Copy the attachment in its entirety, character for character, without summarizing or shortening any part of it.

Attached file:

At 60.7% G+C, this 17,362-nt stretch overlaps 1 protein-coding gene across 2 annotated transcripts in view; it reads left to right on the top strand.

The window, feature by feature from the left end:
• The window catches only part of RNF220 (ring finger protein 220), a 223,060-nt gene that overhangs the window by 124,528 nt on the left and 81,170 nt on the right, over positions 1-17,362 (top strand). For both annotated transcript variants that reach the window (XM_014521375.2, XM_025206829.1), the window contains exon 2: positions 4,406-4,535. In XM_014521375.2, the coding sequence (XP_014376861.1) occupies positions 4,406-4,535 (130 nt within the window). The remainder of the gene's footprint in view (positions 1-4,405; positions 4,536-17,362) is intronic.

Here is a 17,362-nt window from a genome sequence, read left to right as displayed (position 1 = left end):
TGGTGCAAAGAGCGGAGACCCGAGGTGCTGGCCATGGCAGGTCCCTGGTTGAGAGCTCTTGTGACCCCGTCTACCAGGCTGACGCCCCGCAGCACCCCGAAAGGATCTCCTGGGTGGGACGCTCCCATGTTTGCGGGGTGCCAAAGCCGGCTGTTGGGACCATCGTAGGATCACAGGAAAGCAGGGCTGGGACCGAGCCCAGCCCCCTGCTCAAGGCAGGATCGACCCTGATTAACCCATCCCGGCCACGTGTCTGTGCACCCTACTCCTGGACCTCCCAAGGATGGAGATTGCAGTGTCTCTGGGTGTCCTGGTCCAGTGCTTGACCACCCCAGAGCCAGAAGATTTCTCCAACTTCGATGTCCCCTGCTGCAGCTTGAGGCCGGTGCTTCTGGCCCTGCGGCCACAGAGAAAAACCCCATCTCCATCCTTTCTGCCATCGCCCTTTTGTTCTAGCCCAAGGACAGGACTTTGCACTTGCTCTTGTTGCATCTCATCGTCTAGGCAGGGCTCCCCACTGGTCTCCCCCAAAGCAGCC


At 60.7% G+C, this 17,362-nt stretch overlaps 1 protein-coding gene across 2 annotated transcripts in view; it reads left to right on the top strand.

The window, feature by feature from the left end:
• The window catches only part of RNF220 (ring finger protein 220), a 223,060-nt gene that overhangs the window by 124,528 nt on the left and 81,170 nt on the right, over positions 1-17,362 (top strand). For both annotated transcript variants that reach the window (XM_014521375.2, XM_025206829.1), the window contains exon 2: positions 4,406-4,535. In XM_014521375.2, the coding sequence (XP_014376861.1) occupies positions 4,406-4,535 (130 nt within the window). The remainder of the gene's footprint in view (positions 1-4,405; positions 4,536-17,362) is intronic.

Here is a 17,362-nt window from a genome sequence, read left to right as displayed (position 1 = left end):
TGGTGCAAAGAGCGGAGACCCGAGGTGCTGGCCATGGCAGGTCCCTGGTTGAGAGCTCTTGTGACCCCGTCTACCAGGCTGACGCCCCGCAGCACCCCGAAAGGATCTCCTGGGTGGGACGCTCCCATGTTTGCGGGGTGCCAAAGCCGGCTGTTGGGACCATCGTAGGATCACAGGAAAGCAGGGCTGGGACCGAGCCCAGCCCCCTGCTCAAGGCAGGATCGACCCTGATTAACCCATCCCGGCCACGTGTCTGTGCACCCTACTCCTGGACCTCCCAAGGATGGAGATTGCAGTGTCTCTGGGTGTCCTGGTCCAGTGCTTGACCACCCCAGAGCCAGAAGATTTCTCCAACTTCGATGTCCCCTGCTGCAGCTTGAGGCCGGTGCTTCTGGCCCTGCGGCCACAGAGAAAAACCCCATCTCCATCCTTTCTGCCATCGCCCTTTTGTTCTAGCCCAAGGACAGGACTTTGCACTTGCTCTTGTTGCATCTCATCGTCTAGGCAGGGCTCCCCACTGGTCTCCCCCAAAGCAGCC